Degree Programs: Full-Time/ Part-Time: Free-Standing M.A.
The interdisciplinary M.A. program in Regional Studies - Latin America and the Caribbean (MARSLAC) provides a broad social science-based approach to modern and contemporary Latin America and the Caribbean. The curriculum combines core seminars on region-specific scholarship and research with the opportunity to take graduate-level courses in different disciplines throughout Columbia University. During the first semester students obtain solid foundations in the most relevant scholarship on key issues of contemporary Latin America (democratization, rule of law, urban development, environmental change, trade and immigration, gender relations, and cultural expression of diversity, among others). In the second semester they hone research methodologies and the critical use of scholarship in order to develop their own projects and complete an M.A. thesis.
Latin American countries have developed increasingly strong ties within and beyond the region while consolidating democratic institutions and the rule of law. MARSLAC students deepen their knowledge of the political, economic, social, and cultural processes shaping the region, and graduate with the expertise to be leaders in their chosen fields. Ideal both for professionals seeking regional knowledge and students intending to pursue the Ph.D., the program prepares graduates for careers in government, public policy, non-profit organizations, journalism, the private sector, and academia. The program also assists K- 12 educators in the metropolitan area to develop curricula that address the specific needs of the increasing numbers of students from this region in New York City schools.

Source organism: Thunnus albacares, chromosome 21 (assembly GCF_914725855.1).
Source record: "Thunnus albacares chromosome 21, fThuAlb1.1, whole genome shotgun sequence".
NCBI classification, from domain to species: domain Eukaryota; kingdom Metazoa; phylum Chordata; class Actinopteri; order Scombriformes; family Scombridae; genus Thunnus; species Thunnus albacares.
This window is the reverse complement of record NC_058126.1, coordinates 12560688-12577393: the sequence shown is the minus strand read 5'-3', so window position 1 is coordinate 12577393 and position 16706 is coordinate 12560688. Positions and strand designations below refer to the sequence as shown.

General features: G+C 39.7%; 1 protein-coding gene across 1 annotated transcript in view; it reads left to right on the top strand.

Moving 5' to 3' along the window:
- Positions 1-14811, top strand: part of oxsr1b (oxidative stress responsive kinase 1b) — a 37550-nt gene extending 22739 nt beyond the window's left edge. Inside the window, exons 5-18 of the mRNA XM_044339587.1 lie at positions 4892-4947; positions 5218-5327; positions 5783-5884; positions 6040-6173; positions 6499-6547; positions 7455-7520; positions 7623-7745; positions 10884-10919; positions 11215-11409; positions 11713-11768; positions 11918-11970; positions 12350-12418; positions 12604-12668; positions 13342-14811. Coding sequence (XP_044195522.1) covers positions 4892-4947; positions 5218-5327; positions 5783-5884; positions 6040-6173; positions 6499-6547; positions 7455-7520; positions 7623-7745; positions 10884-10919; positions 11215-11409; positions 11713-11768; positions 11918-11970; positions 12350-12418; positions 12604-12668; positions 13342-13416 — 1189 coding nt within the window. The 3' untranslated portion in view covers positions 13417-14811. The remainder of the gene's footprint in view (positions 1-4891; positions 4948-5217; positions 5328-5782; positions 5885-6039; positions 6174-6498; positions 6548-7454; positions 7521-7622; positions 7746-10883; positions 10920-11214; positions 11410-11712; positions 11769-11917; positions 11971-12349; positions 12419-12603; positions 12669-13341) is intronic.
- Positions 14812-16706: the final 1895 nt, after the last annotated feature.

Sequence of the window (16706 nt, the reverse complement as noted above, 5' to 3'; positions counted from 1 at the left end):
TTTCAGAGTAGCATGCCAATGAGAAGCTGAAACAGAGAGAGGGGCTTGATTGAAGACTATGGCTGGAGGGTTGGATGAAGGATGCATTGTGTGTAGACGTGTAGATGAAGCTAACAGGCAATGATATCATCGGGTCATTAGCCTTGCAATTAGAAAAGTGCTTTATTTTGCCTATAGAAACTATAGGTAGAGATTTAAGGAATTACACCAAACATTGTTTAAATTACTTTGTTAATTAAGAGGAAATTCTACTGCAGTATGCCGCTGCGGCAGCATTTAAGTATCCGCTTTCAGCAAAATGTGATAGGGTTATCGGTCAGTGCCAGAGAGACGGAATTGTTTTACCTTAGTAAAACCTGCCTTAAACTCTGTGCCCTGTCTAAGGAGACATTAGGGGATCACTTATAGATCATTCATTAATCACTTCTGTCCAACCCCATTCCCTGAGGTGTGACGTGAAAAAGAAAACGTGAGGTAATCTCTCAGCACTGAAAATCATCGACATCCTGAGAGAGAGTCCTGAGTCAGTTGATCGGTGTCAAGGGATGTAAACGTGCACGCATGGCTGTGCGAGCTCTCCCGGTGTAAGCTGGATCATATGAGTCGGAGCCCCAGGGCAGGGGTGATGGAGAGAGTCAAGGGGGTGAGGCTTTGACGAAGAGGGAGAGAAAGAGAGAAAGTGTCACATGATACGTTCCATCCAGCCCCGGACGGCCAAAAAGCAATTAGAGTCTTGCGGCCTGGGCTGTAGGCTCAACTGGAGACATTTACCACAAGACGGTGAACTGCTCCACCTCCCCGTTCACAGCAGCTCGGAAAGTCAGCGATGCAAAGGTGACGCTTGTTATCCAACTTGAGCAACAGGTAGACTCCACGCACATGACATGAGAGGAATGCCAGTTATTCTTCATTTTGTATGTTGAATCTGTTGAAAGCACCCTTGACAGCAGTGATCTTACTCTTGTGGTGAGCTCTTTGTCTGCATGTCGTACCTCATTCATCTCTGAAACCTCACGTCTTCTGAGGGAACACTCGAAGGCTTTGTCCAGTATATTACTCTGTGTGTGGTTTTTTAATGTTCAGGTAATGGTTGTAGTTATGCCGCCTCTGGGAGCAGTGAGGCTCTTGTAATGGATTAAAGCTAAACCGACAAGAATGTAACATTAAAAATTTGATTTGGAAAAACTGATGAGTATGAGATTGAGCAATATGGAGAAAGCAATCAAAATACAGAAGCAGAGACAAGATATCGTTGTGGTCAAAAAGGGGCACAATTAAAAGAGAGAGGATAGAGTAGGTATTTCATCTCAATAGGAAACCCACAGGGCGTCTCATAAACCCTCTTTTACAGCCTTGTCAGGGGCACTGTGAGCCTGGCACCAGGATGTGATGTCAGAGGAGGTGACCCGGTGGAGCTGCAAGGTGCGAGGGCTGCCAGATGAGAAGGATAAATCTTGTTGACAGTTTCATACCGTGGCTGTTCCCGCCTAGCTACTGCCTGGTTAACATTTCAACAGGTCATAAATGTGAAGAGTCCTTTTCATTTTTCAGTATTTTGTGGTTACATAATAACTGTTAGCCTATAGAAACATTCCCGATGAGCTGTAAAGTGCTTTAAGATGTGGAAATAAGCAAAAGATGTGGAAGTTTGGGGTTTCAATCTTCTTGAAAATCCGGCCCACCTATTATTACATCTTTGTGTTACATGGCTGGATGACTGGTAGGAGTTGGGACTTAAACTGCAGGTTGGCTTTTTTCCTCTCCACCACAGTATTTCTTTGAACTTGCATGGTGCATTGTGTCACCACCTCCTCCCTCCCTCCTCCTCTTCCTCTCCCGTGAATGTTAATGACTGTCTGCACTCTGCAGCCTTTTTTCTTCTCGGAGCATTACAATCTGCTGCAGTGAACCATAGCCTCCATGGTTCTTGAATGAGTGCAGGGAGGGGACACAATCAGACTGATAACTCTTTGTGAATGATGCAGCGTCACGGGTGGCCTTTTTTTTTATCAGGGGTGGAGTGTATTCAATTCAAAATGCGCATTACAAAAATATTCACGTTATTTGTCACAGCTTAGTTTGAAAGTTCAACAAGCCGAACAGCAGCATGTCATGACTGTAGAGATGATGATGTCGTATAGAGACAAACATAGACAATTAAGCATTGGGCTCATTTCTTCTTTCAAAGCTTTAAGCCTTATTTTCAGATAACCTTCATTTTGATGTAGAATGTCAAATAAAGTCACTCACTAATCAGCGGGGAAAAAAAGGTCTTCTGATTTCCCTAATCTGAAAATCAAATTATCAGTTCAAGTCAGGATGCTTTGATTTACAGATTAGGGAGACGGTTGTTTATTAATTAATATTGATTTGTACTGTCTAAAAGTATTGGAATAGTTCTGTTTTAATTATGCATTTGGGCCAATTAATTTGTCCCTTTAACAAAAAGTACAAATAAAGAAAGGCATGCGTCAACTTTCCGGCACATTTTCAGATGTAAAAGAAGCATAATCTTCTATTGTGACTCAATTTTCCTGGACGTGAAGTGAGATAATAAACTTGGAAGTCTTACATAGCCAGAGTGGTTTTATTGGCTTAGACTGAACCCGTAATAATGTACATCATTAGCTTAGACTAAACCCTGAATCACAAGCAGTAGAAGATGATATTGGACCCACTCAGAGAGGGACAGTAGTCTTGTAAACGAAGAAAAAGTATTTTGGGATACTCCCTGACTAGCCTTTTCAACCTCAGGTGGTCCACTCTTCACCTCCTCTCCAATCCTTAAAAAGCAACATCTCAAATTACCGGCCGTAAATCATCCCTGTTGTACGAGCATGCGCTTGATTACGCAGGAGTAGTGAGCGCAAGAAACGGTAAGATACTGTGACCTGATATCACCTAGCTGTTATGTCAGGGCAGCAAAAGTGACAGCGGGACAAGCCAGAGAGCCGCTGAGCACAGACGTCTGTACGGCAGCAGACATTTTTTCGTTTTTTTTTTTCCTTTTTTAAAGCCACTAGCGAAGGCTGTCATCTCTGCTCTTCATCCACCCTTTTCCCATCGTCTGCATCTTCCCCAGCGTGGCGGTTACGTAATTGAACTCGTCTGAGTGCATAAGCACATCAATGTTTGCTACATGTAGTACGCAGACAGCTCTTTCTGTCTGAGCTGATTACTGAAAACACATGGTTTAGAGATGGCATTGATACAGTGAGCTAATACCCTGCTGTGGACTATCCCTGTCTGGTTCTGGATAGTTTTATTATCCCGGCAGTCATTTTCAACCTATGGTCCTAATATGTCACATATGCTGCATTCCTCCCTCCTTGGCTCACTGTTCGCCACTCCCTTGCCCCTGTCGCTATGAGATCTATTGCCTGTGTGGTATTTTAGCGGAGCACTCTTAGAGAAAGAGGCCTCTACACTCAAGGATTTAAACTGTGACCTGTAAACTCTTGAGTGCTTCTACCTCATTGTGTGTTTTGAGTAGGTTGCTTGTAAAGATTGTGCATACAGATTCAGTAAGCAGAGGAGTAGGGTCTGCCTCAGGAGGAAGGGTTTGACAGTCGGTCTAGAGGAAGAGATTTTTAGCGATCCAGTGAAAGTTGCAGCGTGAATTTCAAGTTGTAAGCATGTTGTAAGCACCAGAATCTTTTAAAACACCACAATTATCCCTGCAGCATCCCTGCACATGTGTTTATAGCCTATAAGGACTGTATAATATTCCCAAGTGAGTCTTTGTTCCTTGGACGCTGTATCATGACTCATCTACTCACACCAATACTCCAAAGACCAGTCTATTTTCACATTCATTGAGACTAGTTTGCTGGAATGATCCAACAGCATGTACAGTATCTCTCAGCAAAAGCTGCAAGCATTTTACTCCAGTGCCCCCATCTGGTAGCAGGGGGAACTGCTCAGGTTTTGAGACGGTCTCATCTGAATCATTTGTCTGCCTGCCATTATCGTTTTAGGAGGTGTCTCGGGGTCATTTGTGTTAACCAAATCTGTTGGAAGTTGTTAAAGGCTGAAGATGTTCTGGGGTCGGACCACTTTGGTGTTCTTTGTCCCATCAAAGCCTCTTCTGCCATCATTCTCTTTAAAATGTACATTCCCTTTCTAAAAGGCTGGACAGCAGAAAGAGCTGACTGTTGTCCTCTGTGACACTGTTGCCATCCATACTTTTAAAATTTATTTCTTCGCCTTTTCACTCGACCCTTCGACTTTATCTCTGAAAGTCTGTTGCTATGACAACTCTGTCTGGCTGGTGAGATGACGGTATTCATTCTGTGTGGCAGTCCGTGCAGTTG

Applicants come from a diversity of backgrounds: they may be, for example, health professionals collaborating with colleagues in Latin American countries; government and NGO professionals working in the region; or business people seeking to develop expertise in a region increasingly linked to the U.S. and global economies.
The M.A. program is supported by the expertise of Columbia's faculty in the social sciences and humanities, in addition to Columbia's research infrastructure and access to other resources in New York City. It builds upon the unique synergy created between the programs of the Institute of Latin American Studies and various institutions in the New York City area and throughout Latin America and the Caribbean. The educational experiences of M.A. students are enriched by participating in the various lecture series, conferences, and other activities sponsored by the Institute.
The Institute of Latin American Studies
MARSLAC is housed in the Institute of Latin American Studies (ILAS), the center at Columbia University for research, teaching and discussion relating to Latin America. Its main goal is to bring together and provide resources for Columbia faculty, students, and visiting scholars, recognizing the diversity of their interests and approaches while strengthening their links with Latin America and with communities of Latin American origin in the United States.